Join Mike Wong for an in-depth discussion in this video Realistic expectations, part of iOS App Development: Essential Courses.
- As you set out to build your first iOS app, it's important to have realistic expectations about your journey, so you don't get derailed before you even have a chance to get stared. On your path, you're bound to come across resources that promise to teach you how to develop an app in an hour. They'll tempt you with the idea of only needing to commit 60 minutes for one low, low price. Developing your first app won't take years, but it will require more of a commitment than just 60 minutes. The first step is learning Swift, the programming language for iOS. It's worth noting you don't need to know everything about Swift before you start to build your first app.
Depending on what you want your app to do, you may only need to learn a few specific aspects of the Swift language. As you become more comfortable over time, you'll gain more knowledge and be able to build more complex applications. Someone without any programming background at all could realistically have a simple app up and running within four to five months. That may seem like a long time, but trust me, it'll fly by. Consider this analogy. If you wanted to go from being a couch potato to running your first marathon, putting in the work to build up your running endurance over the course of a few months is pretty reasonable.
It's hard work, but it's doable. Building your first iOS app isn't much different. Make a commitment to yourself and set aside some time each day to learn one new thing. Initially, you might spend some time learning how variables work and the ways you can use them. Then you'll progress to understanding more complex concepts, and eventually, you'll be building full-fledged applications. My journey to building my first iOS app, Slower Shutter, was inspired by a story I read about a student who wanted to learn something new and do something better with his time.
He decided that instead of watching TV and playing video games, he would use that time to learn a new skill. I decided to follow his lead, and every evening for three months after my kids went to bed and the dishes were done, I put my headphones on and spent 30 to 60 minutes watching a number of different courses on the basics of programming, and followed along with several project-based courses aimed directly at developing apps. Some nights, I needed a break from watching videos. So instead, I would read blog articles about iOS development to supplement my video training.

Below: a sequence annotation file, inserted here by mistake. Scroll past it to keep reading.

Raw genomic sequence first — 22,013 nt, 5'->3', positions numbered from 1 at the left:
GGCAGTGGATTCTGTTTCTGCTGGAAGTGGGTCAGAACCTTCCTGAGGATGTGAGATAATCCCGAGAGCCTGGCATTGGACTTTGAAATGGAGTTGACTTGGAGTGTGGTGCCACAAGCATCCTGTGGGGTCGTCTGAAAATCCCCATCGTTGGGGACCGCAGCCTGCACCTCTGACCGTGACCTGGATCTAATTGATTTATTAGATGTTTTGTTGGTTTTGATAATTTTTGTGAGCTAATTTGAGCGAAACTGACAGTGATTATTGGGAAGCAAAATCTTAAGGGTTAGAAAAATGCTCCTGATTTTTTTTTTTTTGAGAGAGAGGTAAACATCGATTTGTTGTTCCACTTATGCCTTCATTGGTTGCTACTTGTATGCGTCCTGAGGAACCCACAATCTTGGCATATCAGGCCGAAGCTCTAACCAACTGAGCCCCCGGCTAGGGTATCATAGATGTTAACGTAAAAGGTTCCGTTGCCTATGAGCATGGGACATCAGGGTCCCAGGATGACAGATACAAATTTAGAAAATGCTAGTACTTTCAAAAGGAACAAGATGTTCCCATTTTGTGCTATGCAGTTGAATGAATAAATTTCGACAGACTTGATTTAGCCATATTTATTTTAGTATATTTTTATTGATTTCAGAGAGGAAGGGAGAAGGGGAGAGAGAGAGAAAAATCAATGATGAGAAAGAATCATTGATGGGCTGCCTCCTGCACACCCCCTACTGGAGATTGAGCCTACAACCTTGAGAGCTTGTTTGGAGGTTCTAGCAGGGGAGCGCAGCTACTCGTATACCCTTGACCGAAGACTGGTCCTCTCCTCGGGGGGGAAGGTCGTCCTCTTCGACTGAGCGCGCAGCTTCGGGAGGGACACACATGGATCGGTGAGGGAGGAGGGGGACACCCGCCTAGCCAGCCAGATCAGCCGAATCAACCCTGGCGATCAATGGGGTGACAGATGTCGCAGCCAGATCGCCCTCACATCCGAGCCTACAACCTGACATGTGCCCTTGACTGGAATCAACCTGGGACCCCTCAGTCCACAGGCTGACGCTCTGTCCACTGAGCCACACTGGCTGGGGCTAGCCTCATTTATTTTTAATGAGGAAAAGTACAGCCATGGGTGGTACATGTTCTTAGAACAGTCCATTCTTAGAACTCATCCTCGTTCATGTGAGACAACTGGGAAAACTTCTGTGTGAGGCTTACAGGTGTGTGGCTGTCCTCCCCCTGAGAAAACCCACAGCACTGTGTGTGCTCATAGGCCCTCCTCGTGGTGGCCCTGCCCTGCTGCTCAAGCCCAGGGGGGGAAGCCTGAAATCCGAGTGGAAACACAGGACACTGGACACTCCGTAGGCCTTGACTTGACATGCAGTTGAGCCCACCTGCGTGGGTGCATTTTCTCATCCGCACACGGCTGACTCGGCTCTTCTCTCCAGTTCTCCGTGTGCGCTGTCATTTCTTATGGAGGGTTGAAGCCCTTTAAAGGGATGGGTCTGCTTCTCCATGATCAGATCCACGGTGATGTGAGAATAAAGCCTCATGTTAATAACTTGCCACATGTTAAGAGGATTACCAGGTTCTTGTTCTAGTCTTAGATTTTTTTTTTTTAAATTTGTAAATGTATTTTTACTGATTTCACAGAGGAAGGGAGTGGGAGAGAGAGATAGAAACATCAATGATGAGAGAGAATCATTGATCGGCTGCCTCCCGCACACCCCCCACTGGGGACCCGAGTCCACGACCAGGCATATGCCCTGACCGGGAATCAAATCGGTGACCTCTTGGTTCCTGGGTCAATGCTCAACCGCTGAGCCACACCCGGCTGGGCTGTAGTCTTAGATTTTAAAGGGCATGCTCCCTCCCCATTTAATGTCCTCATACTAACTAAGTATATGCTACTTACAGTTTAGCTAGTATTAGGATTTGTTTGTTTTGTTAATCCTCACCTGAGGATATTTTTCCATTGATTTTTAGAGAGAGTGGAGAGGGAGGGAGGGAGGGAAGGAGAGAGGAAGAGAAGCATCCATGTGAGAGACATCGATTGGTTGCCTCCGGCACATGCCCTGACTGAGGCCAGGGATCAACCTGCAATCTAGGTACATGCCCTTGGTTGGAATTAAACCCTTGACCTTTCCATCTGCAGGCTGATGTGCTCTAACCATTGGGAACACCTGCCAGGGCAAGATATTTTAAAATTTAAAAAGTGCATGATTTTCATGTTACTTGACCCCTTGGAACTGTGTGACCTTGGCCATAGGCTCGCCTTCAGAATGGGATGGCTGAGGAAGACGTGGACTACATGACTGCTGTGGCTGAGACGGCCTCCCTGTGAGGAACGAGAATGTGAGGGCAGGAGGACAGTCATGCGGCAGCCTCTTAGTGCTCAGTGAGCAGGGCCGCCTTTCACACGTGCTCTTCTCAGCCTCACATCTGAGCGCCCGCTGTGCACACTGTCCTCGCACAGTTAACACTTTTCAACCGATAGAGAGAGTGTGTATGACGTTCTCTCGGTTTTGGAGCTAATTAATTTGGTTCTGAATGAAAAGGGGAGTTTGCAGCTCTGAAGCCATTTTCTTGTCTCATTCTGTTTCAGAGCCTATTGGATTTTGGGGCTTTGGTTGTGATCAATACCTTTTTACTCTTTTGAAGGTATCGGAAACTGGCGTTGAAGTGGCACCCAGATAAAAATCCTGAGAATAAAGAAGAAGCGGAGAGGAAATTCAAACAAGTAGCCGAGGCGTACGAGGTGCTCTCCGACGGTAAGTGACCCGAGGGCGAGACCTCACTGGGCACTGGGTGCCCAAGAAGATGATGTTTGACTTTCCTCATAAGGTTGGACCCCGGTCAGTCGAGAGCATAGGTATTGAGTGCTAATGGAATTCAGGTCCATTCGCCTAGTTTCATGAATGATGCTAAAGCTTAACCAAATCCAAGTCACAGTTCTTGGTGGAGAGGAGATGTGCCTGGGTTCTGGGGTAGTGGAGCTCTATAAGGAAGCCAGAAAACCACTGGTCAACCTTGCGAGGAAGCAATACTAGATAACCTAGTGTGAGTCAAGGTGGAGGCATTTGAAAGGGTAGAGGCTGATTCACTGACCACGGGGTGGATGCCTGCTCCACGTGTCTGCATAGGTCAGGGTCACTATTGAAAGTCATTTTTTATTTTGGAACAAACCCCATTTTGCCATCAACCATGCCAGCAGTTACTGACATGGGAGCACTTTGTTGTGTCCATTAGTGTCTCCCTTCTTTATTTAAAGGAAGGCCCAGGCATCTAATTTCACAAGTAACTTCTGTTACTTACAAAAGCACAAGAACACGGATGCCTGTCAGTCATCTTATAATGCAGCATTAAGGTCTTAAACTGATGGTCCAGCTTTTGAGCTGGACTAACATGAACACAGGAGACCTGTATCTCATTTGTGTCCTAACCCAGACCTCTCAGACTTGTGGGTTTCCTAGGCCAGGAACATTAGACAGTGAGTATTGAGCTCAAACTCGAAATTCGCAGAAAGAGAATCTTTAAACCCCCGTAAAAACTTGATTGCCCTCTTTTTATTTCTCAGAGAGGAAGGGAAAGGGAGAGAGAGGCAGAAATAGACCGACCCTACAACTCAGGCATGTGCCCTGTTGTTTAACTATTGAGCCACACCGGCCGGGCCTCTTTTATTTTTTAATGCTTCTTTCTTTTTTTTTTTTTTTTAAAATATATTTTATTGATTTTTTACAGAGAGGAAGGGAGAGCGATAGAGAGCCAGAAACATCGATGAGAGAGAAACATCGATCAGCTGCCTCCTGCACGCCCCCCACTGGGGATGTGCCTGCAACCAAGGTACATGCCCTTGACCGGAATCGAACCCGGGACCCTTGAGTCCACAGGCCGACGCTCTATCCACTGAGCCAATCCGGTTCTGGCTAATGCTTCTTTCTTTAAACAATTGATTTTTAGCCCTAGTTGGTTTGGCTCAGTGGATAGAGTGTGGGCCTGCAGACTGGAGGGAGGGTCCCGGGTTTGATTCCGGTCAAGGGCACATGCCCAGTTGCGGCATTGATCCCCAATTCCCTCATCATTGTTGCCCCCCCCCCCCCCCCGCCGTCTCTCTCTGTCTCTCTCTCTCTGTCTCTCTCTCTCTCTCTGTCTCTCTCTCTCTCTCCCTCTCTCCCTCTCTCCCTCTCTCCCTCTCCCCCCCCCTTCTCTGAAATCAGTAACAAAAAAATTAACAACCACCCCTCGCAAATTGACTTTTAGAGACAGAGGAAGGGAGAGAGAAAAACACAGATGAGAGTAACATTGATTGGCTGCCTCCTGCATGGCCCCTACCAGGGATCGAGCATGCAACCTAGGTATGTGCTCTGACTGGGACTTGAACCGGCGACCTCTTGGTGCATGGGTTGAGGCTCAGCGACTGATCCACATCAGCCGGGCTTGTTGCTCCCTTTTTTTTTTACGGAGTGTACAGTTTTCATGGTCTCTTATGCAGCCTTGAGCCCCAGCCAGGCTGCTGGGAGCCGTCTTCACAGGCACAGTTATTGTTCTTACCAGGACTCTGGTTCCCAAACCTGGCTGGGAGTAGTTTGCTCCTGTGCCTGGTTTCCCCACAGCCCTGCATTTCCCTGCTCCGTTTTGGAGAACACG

By breaking it down this way, I learned a little bit each night and didn't feel overwhelmed. Each day that I learned something new, it gave me the motivation to keep going and to stick with it. With each video I watched or article I read, iOS development concepts started to make more sense, which boosted my confidence. Just like Confucius said, "It doesn't matter how slow you go, as long as you don't stop."
With over 15 years of experience in the software industry, Mike Wong reviews the tools, language choices, and high-level concepts behind iOS app development. Dive in and learn about storage requirements, interface design, and the tricks to promoting iOS apps in a crowded marketplace. In each video, Mike will point you to training videos, articles, and forums for learning more.
When you're done with this overview, make sure to subscribe to our curated playlist, Develop Apps for iPads and iPhones, which includes a selection of our most relevant iOS app development training.
- Acquiring the right tools for iOS app development
- Coding in Swift and Objective-C
- Working with Xcode
- Understanding app storage and project management
- Designing your app
- Promoting and marketing iOS apps
Skill Level Beginner
Q: This course was updated on 07/21/2017. What changed?
A: The following topic was updated: courses for learning Swift.